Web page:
By the time the 2017 Mets season was mercifully put to its end, the notion of having an abundance of starting pitchers was hard to fathom. At this point last year, nobody expected to hear names like Montero, Flexen, and Milone in the team’s rotation. Things got so drastic last year that it wouldn’t have been too surprising to see the Mets bring Bret Saberhagen back to Queens; he is still on their payroll after all ($250,000/year through 2029, but that’s another story for another time). So the fact that Opening Day is less than three weeks away and the team has more seemingly capable starters than available rotation spots is a relatively pleasant problem to have. But it is still a problem.
As we’ve learned over the last few seasons, any conversation about Mets starting pitching needs to begin with the phrase, “Barring injuries”. I suppose that the similar “barring any health issues” or “barring catastrophe” would be acceptable as well. So, barring injuries, we know that the top of the rotation will be Noah Syndergaard and Jacob deGrom. True, deGrom’s spring training debut was delayed until yesterday, but for all intents and purposes, he will head into the season as the Mets second starter, as long as nobody gets hurt. Late winter signee, Jason Vargas, is considered to be a lock to be a member of the rotation as well. Full disclosure here, I didn’t realize he was automatically a part of this rotation. While I still believe that signing Vargas was a smart move for the Mets, the veteran lefty has the shortest ceiling of any of the six potential starters, and I had thought that his southpaw-ness and ability to throw multiple innings would have made him a reliable enough long man in the bullpen. Apparently this was never the plan. Should I ever purchase a new video game system and take control of the Mets, I will probably use Vargas this way.
So, barring any health issues, that leaves the Mets with Matt Harvey, Steven Matz, and Zack Wheeler competing for the remaining two spots in the rotation. These three pitchers have combined for 208 appearances in their painfully interrupted careers, to date. Only one of those appearances was as a reliever, late last year when Matt Harvey came into the game in the second inning of a Noah Syndergaard start. Syndergaard was given a one-inning start just to get him back on the mound before the end of the season after missing most of the year due to injury. So, essentially these guys have no history of coming out of the bullpen. This is going to put some interesting pressure on new manager Mickey Callaway, as well as new pitching coach, Dave Eiland. In fact, Eiland said earlier in the spring that preparing a career starter for a new role out of the pen will take time to condition the body as well as the mind. The preparation for a reliever is remarkably different from that of a starter.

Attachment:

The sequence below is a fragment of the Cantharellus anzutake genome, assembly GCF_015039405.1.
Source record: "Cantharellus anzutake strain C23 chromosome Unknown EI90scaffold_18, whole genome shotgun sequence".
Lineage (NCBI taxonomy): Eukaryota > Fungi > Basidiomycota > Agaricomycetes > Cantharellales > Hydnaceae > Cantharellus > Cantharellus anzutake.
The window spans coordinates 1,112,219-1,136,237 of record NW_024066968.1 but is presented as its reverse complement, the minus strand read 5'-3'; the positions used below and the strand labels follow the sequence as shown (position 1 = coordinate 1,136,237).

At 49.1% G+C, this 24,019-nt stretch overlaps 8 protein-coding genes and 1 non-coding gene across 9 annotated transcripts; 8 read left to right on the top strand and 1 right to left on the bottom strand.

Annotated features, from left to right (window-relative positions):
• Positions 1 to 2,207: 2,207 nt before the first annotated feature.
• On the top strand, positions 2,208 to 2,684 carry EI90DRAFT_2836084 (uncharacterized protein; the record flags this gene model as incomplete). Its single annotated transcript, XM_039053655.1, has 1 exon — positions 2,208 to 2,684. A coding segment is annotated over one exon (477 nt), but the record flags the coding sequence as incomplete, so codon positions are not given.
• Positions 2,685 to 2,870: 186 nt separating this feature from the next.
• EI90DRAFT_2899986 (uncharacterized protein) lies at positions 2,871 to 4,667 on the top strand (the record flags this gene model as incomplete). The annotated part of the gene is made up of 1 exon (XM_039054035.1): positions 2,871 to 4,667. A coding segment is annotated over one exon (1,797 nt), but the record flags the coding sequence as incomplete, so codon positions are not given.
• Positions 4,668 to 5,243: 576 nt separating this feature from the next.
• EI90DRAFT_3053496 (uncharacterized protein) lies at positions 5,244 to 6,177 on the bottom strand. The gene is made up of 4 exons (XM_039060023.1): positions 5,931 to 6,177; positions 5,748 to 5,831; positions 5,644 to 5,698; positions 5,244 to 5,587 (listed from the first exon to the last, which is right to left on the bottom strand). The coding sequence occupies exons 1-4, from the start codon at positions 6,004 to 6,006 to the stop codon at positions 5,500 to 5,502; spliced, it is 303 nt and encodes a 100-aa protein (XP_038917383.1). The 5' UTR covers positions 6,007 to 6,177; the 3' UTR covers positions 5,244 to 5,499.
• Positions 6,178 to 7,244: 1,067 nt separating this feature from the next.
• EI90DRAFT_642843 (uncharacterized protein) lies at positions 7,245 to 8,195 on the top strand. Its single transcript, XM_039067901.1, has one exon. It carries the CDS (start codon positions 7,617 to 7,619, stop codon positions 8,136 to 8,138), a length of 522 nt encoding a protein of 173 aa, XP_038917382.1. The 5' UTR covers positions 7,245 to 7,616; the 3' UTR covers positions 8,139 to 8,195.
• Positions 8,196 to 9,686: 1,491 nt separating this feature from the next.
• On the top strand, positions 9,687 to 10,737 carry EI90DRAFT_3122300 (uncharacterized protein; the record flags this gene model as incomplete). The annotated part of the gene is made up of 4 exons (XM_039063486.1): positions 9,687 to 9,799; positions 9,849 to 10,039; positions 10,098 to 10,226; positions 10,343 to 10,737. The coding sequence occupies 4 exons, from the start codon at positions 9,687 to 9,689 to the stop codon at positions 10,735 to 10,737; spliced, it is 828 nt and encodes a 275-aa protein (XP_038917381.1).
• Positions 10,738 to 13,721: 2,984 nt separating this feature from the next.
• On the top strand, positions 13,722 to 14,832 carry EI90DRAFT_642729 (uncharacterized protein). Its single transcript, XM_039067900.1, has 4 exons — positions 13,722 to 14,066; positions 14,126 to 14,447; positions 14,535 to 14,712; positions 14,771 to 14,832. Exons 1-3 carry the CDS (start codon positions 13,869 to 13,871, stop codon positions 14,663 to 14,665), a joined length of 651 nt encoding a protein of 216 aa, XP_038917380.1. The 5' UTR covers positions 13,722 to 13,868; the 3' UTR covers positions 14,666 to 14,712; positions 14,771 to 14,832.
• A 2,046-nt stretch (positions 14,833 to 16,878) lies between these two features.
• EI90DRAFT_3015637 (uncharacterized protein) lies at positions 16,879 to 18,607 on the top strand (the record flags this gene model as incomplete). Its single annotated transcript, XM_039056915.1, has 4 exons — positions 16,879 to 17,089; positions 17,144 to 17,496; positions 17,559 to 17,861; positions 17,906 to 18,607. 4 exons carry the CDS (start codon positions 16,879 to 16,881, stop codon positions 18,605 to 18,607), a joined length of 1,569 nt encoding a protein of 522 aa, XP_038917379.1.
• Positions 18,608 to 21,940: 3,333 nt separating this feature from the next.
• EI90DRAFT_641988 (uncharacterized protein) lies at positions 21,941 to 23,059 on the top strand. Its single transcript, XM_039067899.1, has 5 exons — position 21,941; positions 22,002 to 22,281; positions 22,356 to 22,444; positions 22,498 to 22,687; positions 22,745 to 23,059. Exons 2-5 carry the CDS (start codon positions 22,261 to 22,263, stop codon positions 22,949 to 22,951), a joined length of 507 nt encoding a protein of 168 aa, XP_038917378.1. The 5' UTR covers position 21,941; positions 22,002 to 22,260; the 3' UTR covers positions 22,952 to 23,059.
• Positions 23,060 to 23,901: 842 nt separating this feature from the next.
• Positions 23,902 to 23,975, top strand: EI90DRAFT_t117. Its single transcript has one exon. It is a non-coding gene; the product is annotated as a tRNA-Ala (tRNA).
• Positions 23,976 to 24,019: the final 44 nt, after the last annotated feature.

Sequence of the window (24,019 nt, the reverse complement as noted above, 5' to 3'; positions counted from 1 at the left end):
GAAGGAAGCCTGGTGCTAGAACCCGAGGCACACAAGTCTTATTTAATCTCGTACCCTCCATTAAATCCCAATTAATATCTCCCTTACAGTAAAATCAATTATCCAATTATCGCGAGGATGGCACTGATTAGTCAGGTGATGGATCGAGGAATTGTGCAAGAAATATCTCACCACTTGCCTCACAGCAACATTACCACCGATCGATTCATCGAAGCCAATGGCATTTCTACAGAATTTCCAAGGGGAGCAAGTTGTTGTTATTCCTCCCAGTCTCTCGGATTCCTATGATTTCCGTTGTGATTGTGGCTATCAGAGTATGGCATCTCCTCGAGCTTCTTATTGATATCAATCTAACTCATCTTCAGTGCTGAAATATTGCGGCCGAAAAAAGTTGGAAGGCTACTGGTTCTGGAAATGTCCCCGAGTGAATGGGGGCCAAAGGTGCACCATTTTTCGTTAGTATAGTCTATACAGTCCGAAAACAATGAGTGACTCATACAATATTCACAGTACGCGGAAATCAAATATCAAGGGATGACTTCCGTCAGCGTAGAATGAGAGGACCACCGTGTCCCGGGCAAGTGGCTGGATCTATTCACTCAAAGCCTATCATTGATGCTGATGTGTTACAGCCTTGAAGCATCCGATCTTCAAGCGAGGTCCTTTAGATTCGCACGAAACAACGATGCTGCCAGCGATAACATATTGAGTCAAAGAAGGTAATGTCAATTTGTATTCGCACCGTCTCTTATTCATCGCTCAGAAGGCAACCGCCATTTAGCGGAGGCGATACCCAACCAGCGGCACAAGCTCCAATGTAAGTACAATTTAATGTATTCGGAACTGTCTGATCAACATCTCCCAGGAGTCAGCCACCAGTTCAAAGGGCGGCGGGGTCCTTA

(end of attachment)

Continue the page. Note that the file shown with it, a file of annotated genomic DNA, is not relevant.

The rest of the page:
At first it seemed like Wheeler was a forgone conclusion to head to the pen, but he’s had the best results so far this spring. Now, as good as Wheeler has been this spring, his penchant for consistently going deep into counts against hitters does not help his cause. Throughout his career, and this spring included, Wheeler has averaged about 18 pitches per inning. This suggests that it would be unlikely that Wheeler completes 6 innings without going over the now-dreaded number of 100 pitches. That said, it’s hard to ignore how he’s pitched in his three spring appearances. Realistically, the Mets couldn’t have asked much more from him to this point in March.
Matt Harvey’s re-appearance in Port St. Lucie has been similarly eye-opening. It’s a little too early to accurately declare it a re-emergence. Prior to opening day, that term should only be used on February 2nd. Harvey has been somewhat impressive so far this spring, though. According to some rumors, Callaway and Eiland had to talk the Mets front office into keeping Matt Harvey and giving him a fair shot this year. And here he is, throwing well, showing a zip on his fastball and a bit on his slider that the team has missed for a couple years. Time will tell if this will translate to wins, but it’s certainly been an encouraging sign for the pitcher and his team. The world of sports thrives on stories of redemption, especially a player achieving success after many determined that ship to have sailed. People have been writing off Harvey for a few years now. It’s hard to imagine that a successful spring would land him in the bullpen as the season opens.
If potential was a quantifiable statistic, Steven Matz would be amongst the league leaders every year. What is quantifiable is time lost due to injury, and sadly, Matz seems to be a regular high roller in this category. The Mets and their followers are desperate to get more than a taste of what this guy can do regularly. The fact that Matz is a local talent (having grown up on Long Island) adds a feel good element to his story. That he is a lefty, adds a somewhat different look to the Mets core of recently young starters. Perhaps a season of regular preparation, and fate-willing injury free baseball, will finally enable his true talent to stand out. Then again, perhaps, a new approach and a new role would keep him around longer.
Barring any late-spring catastrophe, the Mets will head north for the season with six capable starters for a five-man rotation. As history has taught anyone who’s been paying attention, it’s unlikely that all five starters make it through the season unscathed. Whatever direction the Mets choose to go, they will need to prepare for sudden adjustments. And while any of these starters will likely be upset with a move to the bullpen, he will have to make the commitment to a new approach without totally discarding what got him here.